1 + 1 (Verve)

Herbie Hancock and Wayne Shorter

By Bob Bahr

Call it chamber jazz music. But also call it beautiful, engaging and restful.

These players are famous -- nay, hallowed -- for both their playing and their compositional skills. They utilize both talents to wonderful effect on1 + 1, an album of simply soprano sax (Shorter) and Steinway piano (Hancock) that almost lives up to its hype.

Why just almost? Consider these words, from the liner notes: "This is a monumental, historic collaboration -- but these words insufficiently describe the daring performances by Herbie Hancock and Wayne Shorter which have been captured here. This is the evanescent made eternal."

Gracious, the jazz industry hype machine can be hard to take sometimes. But if the bombastic quote above snares in one more listener, it's justified. This album features several priceless cuts that should be heard.

Two Wayne Shorter tunes -- "Meridianne -- A Wood Sylph" and "Aung San Suu Kyi" -- open the album with amazing beauty and grace. Hancock's "Sonrisa" strikes a cerebral note, then two tunes meander and stretch the duo setting before "Joanna's Theme" once again aims for and duly strikes the heart of the listener. Few players can create such an emotional mood without sacrificing some of their technical execution; Wayne Shorter can tear your heart out and dazzle your ears simultaneously. Hancock plays behind Shorter's solo lines in a unique way that heightens Shorter's climactic passages and yet remains sparse, low-key and playful.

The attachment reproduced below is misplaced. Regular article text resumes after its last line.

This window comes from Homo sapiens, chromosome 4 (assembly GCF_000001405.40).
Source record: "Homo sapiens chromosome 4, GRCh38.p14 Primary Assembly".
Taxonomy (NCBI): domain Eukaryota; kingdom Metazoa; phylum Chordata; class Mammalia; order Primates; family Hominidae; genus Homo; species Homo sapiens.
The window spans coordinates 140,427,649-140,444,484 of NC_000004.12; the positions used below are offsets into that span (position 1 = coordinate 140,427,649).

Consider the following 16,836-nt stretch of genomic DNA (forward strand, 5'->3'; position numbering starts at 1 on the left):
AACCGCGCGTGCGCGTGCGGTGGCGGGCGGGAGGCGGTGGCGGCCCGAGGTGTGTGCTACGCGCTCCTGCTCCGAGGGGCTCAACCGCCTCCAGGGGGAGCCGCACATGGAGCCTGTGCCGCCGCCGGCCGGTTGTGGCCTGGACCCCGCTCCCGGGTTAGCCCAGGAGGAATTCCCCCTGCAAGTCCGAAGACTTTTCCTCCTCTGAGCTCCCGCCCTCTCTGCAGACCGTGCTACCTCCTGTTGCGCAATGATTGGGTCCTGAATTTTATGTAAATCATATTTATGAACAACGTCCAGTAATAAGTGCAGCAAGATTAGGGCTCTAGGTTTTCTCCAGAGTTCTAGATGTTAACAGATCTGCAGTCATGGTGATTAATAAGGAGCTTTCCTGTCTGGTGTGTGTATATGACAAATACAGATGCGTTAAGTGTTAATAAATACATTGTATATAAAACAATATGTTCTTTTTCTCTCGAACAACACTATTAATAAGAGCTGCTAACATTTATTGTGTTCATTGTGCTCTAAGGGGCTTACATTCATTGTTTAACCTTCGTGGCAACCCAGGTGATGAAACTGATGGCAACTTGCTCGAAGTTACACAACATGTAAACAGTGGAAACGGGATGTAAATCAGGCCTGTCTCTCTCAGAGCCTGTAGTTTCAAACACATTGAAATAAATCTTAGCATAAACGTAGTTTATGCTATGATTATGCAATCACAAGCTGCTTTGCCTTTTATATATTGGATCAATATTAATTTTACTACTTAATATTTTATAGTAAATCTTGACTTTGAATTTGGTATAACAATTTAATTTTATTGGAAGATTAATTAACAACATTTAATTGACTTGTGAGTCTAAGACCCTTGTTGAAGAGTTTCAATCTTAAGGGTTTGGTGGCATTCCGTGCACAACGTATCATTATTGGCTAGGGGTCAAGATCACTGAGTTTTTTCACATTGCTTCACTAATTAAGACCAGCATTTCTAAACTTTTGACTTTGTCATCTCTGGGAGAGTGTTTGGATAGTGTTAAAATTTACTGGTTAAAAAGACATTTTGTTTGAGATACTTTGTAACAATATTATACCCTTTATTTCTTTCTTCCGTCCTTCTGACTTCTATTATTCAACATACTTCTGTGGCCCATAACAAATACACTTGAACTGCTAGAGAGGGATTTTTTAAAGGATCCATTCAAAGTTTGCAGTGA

The listener is reminded of Shorter's fine albumNative Dancer , which featured Hancock, even before the two tunes from that album are revisited here ("Joanna's Theme" and "Diana"). But whereas that album was flavored by Latin American percussion and vocals,1 + 1 is about the connection between these two jazz musicians and the intensity they generate together.

The centerpiece of the album may be "Visitor from Somewhere," a nine-minute song that gets handed back and forth between the two musicians in a seamless, elegant fashion, with many passages featuring an equal collaboration between the two. Aside from being quite lyrical, it's an ideal opportunity to hear the way Hancock and Shorter listen to and musically interact with other jazz musicians. "Hale-Bopp, Hip-Hop" is evidently a bit of jamming that was captured on tape. The nearly two minute song has Hancock repeating an aggressive, bluesy figure while Shorter converses above him on soprano. It's a light-hearted coda for an album of serene beauty, a mild antidote for the faint feel of studied seriousness present on a few tunes.

southern gospel, no depression, sheer delight